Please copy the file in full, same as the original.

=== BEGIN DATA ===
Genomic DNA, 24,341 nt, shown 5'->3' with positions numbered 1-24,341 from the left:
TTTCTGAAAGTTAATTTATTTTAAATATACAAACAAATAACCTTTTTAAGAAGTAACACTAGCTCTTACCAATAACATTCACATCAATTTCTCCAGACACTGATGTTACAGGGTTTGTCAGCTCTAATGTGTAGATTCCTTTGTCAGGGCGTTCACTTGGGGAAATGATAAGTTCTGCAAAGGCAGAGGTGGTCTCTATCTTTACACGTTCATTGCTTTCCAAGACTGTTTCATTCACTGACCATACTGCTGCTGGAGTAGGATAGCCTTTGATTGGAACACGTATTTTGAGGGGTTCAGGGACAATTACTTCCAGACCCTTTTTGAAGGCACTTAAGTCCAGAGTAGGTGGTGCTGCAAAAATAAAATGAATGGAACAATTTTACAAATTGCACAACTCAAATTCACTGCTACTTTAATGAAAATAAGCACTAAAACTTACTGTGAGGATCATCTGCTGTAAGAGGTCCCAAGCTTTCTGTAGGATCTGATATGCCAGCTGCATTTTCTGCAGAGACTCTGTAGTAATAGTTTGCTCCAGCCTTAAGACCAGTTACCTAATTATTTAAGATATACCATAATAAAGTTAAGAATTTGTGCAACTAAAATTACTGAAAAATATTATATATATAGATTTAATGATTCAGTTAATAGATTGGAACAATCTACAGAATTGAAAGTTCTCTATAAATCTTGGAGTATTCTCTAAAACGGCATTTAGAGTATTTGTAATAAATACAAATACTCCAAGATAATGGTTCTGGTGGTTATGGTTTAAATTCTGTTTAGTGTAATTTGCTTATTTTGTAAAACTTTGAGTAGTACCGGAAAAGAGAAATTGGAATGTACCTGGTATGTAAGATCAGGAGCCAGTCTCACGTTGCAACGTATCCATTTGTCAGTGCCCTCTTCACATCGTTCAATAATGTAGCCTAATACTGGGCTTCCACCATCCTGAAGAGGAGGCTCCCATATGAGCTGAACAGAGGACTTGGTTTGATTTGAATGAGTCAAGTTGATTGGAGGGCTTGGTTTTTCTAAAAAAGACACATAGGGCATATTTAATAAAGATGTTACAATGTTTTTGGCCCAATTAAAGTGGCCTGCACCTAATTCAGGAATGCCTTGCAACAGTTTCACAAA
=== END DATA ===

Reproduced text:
Genomic DNA, 24,341 nt, shown 5'->3' with positions numbered 1-24,341 from the left:
TTTCTGAAAGTTAATTTATTTTAAATATACAAACAAATAACCTTTTTAAGAAGTAACACTAGCTCTTACCAATAACATTCACATCAATTTCTCCAGACACTGATGTTACAGGGTTTGTCAGCTCTAATGTGTAGATTCCTTTGTCAGGGCGTTCACTTGGGGAAATGATAAGTTCTGCAAAGGCAGAGGTGGTCTCTATCTTTACACGTTCATTGCTTTCCAAGACTGTTTCATTCACTGACCATACTGCTGCTGGAGTAGGATAGCCTTTGATTGGAACACGTATTTTGAGGGGTTCAGGGACAATTACTTCCAGACCCTTTTTGAAGGCACTTAAGTCCAGAGTAGGTGGTGCTGCAAAAATAAAATGAATGGAACAATTTTACAAATTGCACAACTCAAATTCACTGCTACTTTAATGAAAATAAGCACTAAAACTTACTGTGAGGATCATCTGCTGTAAGAGGTCCCAAGCTTTCTGTAGGATCTGATATGCCAGCTGCATTTTCTGCAGAGACTCTGTAGTAATAGTTTGCTCCAGCCTTAAGACCAGTTACCTAATTATTTAAGATATACCATAATAAAGTTAAGAATTTGTGCAACTAAAATTACTGAAAAATATTATATATATAGATTTAATGATTCAGTTAATAGATTGGAACAATCTACAGAATTGAAAGTTCTCTATAAATCTTGGAGTATTCTCTAAAACGGCATTTAGAGTATTTGTAATAAATACAAATACTCCAAGATAATGGTTCTGGTGGTTATGGTTTAAATTCTGTTTAGTGTAATTTGCTTATTTTGTAAAACTTTGAGTAGTACCGGAAAAGAGAAATTGGAATGTACCTGGTATGTAAGATCAGGAGCCAGTCTCACGTTGCAACGTATCCATTTGTCAGTGCCCTCTTCACATCGTTCAATAATGTAGCCTAATACTGGGCTTCCACCATCCTGAAGAGGAGGCTCCCATATGAGCTGAACAGAGGACTTGGTTTGATTTGAATGAGTCAAGTTGATTGGAGGGCTTGGTTTTTCTAAAAAAGACACATAGGGCATATTTAATAAAGATGTTACAATGTTTTTGGCCCAATTAAAGTGGCCTGCACCTAATTCAGGAATGCCTTGCAACAGTTTCACAAA